Author: Rachelle Bergstein
Publisher: Harper Perennial
Publish Date: May 29, 2012
Source: I received a copy from the publisher; however, this did not affect my review.
Why You're Reading This Book:
- You're a non-fiction fan.
- You like your history off the beaten path.
- You're a fashionista.
From Goodreads.com: "What is it about a pair of shoes that so enchants women of all ages, demographics, political affiliations, and style tribes? Part social history, part fashion record, part pop-culture celebration, Women from the Ankle Down seeks to answer that question as it unfolds the story of shoes in the twentieth century.
The tale begins in the rural village of Bonito, Italy, with a visionary young shoemaker named Salvatore Ferragamo, and ends in New York City with a fictional socialite and trendsetter named Carrie Bradshaw. Along the way it stops in Hollywood, where Judy Garland first slipped on her ruby slippers; New Jersey, where Nancy Sinatra heard something special in a song about boots; and the streets of Manhattan, where a transit strike propelled women to step into new cutting-edge athletic shoes. Featuring interviews with designers, historians, and cultural experts, and a cast of real-life characters, from Marilyn Monroe to Jane Fonda, from Gwen Stefani to Manolo Blahnik, Women from the Ankle Down is an entertaining, compelling look at the evolution of modern women and the fashion that reflects—and has shaped—their changing lives."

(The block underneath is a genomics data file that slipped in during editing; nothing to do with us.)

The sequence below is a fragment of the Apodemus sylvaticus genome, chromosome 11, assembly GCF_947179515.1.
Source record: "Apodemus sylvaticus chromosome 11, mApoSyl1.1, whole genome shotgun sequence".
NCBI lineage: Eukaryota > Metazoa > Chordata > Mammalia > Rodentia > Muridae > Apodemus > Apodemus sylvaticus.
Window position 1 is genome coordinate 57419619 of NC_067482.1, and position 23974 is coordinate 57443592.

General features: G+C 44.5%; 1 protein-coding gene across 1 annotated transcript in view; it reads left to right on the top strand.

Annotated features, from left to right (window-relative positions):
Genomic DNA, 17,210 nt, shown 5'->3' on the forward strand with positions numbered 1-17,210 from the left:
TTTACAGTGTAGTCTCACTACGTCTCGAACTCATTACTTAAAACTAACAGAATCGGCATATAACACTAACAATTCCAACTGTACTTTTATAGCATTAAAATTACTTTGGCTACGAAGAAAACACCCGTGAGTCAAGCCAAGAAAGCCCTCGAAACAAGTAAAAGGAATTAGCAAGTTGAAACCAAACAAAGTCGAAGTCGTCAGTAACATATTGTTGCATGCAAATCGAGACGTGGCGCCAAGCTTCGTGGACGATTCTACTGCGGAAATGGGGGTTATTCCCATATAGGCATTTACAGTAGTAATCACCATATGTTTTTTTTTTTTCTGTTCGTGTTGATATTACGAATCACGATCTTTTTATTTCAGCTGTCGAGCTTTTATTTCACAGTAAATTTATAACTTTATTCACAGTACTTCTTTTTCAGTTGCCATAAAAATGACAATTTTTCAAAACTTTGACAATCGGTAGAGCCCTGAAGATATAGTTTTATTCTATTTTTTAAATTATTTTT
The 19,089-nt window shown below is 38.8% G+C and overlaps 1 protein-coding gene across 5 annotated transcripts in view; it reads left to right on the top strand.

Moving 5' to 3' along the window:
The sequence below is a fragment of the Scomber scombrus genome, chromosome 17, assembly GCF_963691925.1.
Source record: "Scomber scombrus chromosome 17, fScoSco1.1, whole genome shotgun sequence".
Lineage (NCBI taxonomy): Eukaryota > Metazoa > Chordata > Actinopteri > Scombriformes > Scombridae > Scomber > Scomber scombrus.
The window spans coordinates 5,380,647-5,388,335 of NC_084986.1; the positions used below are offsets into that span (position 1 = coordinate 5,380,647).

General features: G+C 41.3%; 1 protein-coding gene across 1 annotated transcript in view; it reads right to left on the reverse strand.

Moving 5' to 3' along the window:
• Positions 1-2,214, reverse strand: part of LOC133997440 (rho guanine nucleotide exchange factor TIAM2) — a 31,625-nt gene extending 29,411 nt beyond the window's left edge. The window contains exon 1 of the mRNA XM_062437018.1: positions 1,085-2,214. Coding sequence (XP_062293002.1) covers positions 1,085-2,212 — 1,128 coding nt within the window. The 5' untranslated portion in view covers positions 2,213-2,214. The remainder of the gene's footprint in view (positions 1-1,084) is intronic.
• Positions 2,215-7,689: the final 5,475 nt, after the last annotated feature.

My Two Cents:
"Women from the Ankle Down" is a history of shoes with a focus on the 20th century. While it's mostly about women's shoes, there's some about men's footwear as well. I'm not a shoe person by any means (jewelry and purses are my personal poison) but I think the off-the-beaten-path history is always really fun to read about.
This book isn't purely just a history of shoes. It's an engaging book full of anecdotes and pop culture. I thought it was really cool how Bergstein was able to show how shoes changed with the culture and times in the United States. Admittedly, I think of fashion and current events often being completely separate entities whose only ties are that they happened to be around at the same time. Bergstein shows how fashion and current events really are much more aligned than they seem at first glance.
This book is grouped by chapters, which each focus on a different era of the 20th century. I sometimes felt like the author was trying to squeeze in too many things at once. I really wish that the book would have been a little bit longer so that there could have been some more detail around the things that Bergstein discusses in the book.
Overall, if you have an interest in shoes (or fashion for that matter) and pop-culture, this book is for you.